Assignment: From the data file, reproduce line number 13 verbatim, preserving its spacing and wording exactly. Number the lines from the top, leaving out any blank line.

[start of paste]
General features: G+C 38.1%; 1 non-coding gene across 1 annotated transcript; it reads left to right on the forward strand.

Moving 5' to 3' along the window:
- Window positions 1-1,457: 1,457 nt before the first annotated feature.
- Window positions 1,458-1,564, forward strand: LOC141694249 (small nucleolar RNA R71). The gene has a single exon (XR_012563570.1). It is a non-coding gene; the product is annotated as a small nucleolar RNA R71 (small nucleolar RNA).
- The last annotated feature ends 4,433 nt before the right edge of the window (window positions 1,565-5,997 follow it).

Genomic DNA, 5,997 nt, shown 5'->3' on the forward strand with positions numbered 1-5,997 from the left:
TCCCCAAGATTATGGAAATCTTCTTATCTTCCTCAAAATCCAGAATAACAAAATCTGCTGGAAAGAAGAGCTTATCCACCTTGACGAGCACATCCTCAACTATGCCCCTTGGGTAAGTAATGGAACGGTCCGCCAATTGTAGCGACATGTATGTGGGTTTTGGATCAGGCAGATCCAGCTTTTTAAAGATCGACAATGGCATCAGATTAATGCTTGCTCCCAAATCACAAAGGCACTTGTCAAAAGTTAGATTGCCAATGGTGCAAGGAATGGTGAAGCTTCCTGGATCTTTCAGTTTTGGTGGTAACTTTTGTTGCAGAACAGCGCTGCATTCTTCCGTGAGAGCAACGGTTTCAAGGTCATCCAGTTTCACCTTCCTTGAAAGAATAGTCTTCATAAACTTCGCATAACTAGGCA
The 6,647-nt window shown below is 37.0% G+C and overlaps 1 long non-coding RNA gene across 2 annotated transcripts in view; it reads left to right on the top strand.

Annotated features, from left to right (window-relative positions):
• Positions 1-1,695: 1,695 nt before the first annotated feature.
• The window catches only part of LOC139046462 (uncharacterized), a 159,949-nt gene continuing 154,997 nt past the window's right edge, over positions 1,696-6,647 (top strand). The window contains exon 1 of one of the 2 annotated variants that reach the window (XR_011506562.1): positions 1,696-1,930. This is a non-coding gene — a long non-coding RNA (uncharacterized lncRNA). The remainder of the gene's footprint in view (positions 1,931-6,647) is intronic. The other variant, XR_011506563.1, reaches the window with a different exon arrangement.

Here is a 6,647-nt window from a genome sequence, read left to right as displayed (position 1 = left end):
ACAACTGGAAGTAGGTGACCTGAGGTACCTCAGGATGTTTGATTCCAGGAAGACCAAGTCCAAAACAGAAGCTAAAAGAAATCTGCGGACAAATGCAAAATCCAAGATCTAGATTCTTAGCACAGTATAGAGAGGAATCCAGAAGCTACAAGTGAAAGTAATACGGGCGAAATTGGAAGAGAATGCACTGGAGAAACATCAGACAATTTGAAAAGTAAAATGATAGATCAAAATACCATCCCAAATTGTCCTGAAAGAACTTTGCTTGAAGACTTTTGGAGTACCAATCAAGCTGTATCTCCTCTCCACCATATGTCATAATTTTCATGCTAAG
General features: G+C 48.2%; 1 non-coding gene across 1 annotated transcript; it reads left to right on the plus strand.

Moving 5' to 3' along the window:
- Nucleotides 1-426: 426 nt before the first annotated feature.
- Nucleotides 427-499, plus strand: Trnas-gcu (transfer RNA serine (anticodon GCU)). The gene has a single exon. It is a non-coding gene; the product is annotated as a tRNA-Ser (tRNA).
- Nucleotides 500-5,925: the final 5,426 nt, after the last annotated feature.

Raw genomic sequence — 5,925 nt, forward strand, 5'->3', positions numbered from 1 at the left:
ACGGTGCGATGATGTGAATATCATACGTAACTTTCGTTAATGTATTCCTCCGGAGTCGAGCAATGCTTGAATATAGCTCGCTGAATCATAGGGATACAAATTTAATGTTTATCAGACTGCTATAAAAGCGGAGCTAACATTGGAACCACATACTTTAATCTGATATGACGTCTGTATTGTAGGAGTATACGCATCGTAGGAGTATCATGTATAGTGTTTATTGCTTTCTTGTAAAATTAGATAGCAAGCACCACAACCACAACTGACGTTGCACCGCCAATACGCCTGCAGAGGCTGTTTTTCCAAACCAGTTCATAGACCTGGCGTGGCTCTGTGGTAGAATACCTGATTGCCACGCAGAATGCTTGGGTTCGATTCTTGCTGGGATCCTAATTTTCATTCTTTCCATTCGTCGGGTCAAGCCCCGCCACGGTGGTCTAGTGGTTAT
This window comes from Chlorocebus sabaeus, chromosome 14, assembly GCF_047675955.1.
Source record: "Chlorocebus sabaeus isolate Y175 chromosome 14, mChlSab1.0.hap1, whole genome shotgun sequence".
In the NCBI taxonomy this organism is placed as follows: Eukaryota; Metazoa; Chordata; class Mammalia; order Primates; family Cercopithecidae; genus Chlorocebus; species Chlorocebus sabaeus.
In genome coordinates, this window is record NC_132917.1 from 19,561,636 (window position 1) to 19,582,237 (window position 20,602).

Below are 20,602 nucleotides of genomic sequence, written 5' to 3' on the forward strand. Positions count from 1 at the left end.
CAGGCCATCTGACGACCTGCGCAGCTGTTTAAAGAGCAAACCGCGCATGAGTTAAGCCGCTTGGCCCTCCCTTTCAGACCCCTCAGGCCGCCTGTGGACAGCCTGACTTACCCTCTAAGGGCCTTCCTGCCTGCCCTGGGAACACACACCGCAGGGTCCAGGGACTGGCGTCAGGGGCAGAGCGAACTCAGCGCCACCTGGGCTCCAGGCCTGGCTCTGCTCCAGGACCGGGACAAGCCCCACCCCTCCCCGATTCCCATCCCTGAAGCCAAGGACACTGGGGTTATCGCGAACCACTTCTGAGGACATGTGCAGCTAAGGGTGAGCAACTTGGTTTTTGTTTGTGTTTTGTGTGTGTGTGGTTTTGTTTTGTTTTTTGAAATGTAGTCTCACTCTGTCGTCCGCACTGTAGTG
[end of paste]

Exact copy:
ACAACTGGAAGTAGGTGACCTGAGGTACCTCAGGATGTTTGATTCCAGGAAGACCAAGTCCAAAACAGAAGCTAAAAGAAATCTGCGGACAAATGCAAAATCCAAGATCTAGATTCTTAGCACAGTATAGAGAGGAATCCAGAAGCTACAAGTGAAAGTAATACGGGCGAAATTGGAAGAGAATGCACTGGAGAAACATCAGACAATTTGAAAAGTAAAATGATAGATCAAAATACCATCCCAAATTGTCCTGAAAGAACTTTGCTTGAAGACTTTTGGAGTACCAATCAAGCTGTATCTCCTCTCCACCATATGTCATAATTTTCATGCTAAG